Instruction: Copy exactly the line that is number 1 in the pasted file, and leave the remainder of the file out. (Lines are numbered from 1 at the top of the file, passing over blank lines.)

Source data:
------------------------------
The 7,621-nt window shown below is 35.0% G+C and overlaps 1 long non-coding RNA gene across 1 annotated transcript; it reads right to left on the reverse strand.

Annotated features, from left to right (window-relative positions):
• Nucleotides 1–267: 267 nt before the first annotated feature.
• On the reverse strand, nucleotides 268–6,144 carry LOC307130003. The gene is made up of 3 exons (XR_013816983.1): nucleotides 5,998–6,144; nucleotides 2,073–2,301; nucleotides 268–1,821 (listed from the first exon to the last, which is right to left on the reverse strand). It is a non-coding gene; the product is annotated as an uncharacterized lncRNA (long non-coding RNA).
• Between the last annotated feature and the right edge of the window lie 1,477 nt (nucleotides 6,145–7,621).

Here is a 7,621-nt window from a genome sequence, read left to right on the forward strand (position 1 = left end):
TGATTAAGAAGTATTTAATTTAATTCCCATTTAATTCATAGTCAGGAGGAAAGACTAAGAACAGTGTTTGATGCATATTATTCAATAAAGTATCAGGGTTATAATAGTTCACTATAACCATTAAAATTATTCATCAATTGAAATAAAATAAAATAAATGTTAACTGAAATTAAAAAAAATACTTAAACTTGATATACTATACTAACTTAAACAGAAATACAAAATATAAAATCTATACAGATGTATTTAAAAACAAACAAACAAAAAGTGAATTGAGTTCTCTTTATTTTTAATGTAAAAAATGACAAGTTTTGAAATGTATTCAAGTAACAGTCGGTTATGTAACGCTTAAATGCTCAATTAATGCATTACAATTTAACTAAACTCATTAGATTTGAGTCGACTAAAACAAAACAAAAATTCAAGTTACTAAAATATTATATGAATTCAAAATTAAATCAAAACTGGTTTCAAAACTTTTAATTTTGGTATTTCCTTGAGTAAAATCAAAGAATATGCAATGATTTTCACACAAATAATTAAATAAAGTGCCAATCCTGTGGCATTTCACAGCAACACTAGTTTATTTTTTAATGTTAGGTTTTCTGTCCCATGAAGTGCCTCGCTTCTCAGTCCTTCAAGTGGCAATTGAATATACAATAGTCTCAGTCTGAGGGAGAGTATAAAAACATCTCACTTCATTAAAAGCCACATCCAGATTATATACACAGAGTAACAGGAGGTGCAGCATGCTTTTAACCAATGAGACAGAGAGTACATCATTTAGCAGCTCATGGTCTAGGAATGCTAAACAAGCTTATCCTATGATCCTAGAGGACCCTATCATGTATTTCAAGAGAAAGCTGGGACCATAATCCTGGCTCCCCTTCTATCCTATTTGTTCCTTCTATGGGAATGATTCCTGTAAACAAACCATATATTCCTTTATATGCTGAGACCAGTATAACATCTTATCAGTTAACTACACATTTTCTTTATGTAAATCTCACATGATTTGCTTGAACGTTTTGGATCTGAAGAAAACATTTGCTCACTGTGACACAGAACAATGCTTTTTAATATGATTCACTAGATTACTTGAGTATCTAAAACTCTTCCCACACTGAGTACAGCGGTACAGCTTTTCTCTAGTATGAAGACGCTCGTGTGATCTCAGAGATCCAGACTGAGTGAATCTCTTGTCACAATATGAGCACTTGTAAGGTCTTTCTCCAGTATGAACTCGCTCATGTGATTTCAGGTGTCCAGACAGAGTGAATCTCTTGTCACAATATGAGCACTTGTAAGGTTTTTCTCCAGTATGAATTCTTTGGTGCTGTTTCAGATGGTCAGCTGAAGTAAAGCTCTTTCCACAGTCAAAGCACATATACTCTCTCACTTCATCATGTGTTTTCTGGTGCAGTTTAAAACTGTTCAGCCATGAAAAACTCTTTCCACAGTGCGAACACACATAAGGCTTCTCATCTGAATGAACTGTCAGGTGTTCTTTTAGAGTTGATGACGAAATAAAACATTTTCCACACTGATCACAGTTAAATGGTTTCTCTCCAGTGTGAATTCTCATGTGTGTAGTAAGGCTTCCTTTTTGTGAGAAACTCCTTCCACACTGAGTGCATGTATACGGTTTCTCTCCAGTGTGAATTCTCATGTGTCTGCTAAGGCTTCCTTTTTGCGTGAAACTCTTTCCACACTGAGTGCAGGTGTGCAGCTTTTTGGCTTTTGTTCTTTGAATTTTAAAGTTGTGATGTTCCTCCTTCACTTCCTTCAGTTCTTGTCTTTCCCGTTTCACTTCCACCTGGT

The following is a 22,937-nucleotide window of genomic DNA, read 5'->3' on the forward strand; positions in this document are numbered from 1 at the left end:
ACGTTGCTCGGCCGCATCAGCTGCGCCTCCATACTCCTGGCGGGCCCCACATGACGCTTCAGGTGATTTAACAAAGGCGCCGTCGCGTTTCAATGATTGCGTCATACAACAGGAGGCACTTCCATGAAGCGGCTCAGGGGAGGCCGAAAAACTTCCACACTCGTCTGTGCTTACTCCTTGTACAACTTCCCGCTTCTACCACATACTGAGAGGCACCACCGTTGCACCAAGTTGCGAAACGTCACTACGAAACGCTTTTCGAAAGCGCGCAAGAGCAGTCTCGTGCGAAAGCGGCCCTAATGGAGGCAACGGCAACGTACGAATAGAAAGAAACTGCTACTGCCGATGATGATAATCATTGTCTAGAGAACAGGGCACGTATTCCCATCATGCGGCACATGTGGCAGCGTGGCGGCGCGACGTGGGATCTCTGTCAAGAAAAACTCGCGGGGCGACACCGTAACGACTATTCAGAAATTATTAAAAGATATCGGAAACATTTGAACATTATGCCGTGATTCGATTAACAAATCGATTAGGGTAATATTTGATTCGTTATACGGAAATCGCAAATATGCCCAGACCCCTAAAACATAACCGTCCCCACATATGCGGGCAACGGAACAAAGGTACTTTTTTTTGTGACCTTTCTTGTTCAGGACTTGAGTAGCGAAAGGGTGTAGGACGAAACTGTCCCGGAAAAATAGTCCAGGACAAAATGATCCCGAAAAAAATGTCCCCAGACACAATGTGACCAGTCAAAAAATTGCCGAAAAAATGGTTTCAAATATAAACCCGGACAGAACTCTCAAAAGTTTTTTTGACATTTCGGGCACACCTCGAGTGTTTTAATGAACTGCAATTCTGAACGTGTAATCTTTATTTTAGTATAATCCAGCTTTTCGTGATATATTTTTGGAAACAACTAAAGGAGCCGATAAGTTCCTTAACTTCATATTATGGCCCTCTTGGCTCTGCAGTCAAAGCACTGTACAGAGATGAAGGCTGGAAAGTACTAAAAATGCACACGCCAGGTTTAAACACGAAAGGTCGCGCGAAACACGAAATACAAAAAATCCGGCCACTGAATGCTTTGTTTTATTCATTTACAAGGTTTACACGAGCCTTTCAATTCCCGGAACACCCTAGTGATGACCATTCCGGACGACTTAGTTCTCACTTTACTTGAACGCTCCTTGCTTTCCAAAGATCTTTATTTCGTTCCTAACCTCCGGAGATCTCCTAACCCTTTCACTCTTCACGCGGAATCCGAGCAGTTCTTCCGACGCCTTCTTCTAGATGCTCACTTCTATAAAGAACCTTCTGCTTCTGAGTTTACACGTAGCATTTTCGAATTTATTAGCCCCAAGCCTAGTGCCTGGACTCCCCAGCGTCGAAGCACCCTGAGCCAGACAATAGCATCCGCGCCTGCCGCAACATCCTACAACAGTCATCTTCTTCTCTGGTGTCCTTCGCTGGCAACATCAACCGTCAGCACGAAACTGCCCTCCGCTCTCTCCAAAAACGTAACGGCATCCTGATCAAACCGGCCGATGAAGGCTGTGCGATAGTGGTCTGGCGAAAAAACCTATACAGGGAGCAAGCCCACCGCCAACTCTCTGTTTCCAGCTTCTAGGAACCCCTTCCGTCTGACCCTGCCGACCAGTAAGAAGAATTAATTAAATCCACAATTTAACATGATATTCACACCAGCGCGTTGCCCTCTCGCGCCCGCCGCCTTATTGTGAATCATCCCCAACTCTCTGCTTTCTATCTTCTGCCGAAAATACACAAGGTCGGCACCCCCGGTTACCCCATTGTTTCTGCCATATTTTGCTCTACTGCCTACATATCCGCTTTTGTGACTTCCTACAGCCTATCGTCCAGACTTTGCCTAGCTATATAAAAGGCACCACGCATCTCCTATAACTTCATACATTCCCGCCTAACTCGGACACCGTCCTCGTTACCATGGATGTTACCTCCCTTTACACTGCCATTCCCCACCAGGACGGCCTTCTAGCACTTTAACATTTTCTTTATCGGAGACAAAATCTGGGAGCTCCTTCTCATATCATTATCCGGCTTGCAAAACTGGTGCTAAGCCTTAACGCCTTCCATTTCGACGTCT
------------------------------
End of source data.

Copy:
The 7,621-nt window shown below is 35.0% G+C and overlaps 1 long non-coding RNA gene across 1 annotated transcript; it reads right to left on the reverse strand.